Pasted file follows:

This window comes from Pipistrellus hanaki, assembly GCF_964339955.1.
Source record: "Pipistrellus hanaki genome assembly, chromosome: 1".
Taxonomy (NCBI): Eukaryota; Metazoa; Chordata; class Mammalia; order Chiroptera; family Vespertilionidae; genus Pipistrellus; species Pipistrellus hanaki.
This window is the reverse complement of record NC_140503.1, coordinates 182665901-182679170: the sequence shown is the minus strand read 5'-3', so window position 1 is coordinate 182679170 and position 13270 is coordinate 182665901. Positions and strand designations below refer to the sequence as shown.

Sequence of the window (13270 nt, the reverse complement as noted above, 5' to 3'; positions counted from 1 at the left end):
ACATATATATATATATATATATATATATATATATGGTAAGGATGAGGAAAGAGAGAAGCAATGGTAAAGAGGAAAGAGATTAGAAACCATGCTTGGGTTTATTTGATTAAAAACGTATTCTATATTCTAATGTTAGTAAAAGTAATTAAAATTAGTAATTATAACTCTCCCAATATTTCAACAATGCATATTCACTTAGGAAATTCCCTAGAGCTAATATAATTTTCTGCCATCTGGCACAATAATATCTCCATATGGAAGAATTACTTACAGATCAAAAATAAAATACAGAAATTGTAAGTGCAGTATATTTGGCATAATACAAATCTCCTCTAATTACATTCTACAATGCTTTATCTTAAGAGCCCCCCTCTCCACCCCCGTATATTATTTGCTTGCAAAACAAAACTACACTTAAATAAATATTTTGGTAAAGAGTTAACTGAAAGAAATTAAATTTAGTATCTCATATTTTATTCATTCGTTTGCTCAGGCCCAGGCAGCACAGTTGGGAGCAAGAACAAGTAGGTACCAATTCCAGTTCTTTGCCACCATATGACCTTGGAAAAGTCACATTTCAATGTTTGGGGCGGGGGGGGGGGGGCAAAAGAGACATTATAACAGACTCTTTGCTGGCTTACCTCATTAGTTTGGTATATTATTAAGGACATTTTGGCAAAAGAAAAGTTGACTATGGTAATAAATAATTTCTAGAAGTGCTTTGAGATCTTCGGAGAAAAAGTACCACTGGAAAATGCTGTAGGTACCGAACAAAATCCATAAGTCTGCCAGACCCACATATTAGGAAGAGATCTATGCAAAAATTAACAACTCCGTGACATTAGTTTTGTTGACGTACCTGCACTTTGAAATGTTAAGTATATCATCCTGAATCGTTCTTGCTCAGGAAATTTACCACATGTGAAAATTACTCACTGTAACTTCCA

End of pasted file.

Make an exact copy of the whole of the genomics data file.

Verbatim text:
This window comes from Pipistrellus hanaki, assembly GCF_964339955.1.
Source record: "Pipistrellus hanaki genome assembly, chromosome: 1".
Taxonomy (NCBI): Eukaryota; Metazoa; Chordata; class Mammalia; order Chiroptera; family Vespertilionidae; genus Pipistrellus; species Pipistrellus hanaki.
This window is the reverse complement of record NC_140503.1, coordinates 182665901-182679170: the sequence shown is the minus strand read 5'-3', so window position 1 is coordinate 182679170 and position 13270 is coordinate 182665901. Positions and strand designations below refer to the sequence as shown.

Sequence of the window (13270 nt, the reverse complement as noted above, 5' to 3'; positions counted from 1 at the left end):
ACATATATATATATATATATATATATATATATATGGTAAGGATGAGGAAAGAGAGAAGCAATGGTAAAGAGGAAAGAGATTAGAAACCATGCTTGGGTTTATTTGATTAAAAACGTATTCTATATTCTAATGTTAGTAAAAGTAATTAAAATTAGTAATTATAACTCTCCCAATATTTCAACAATGCATATTCACTTAGGAAATTCCCTAGAGCTAATATAATTTTCTGCCATCTGGCACAATAATATCTCCATATGGAAGAATTACTTACAGATCAAAAATAAAATACAGAAATTGTAAGTGCAGTATATTTGGCATAATACAAATCTCCTCTAATTACATTCTACAATGCTTTATCTTAAGAGCCCCCCTCTCCACCCCCGTATATTATTTGCTTGCAAAACAAAACTACACTTAAATAAATATTTTGGTAAAGAGTTAACTGAAAGAAATTAAATTTAGTATCTCATATTTTATTCATTCGTTTGCTCAGGCCCAGGCAGCACAGTTGGGAGCAAGAACAAGTAGGTACCAATTCCAGTTCTTTGCCACCATATGACCTTGGAAAAGTCACATTTCAATGTTTGGGGCGGGGGGGGGGGGGCAAAAGAGACATTATAACAGACTCTTTGCTGGCTTACCTCATTAGTTTGGTATATTATTAAGGACATTTTGGCAAAAGAAAAGTTGACTATGGTAATAAATAATTTCTAGAAGTGCTTTGAGATCTTCGGAGAAAAAGTACCACTGGAAAATGCTGTAGGTACCGAACAAAATCCATAAGTCTGCCAGACCCACATATTAGGAAGAGATCTATGCAAAAATTAACAACTCCGTGACATTAGTTTTGTTGACGTACCTGCACTTTGAAATGTTAAGTATATCATCCTGAATCGTTCTTGCTCAGGAAATTTACCACATGTGAAAATTACTCACTGTAACTTCCA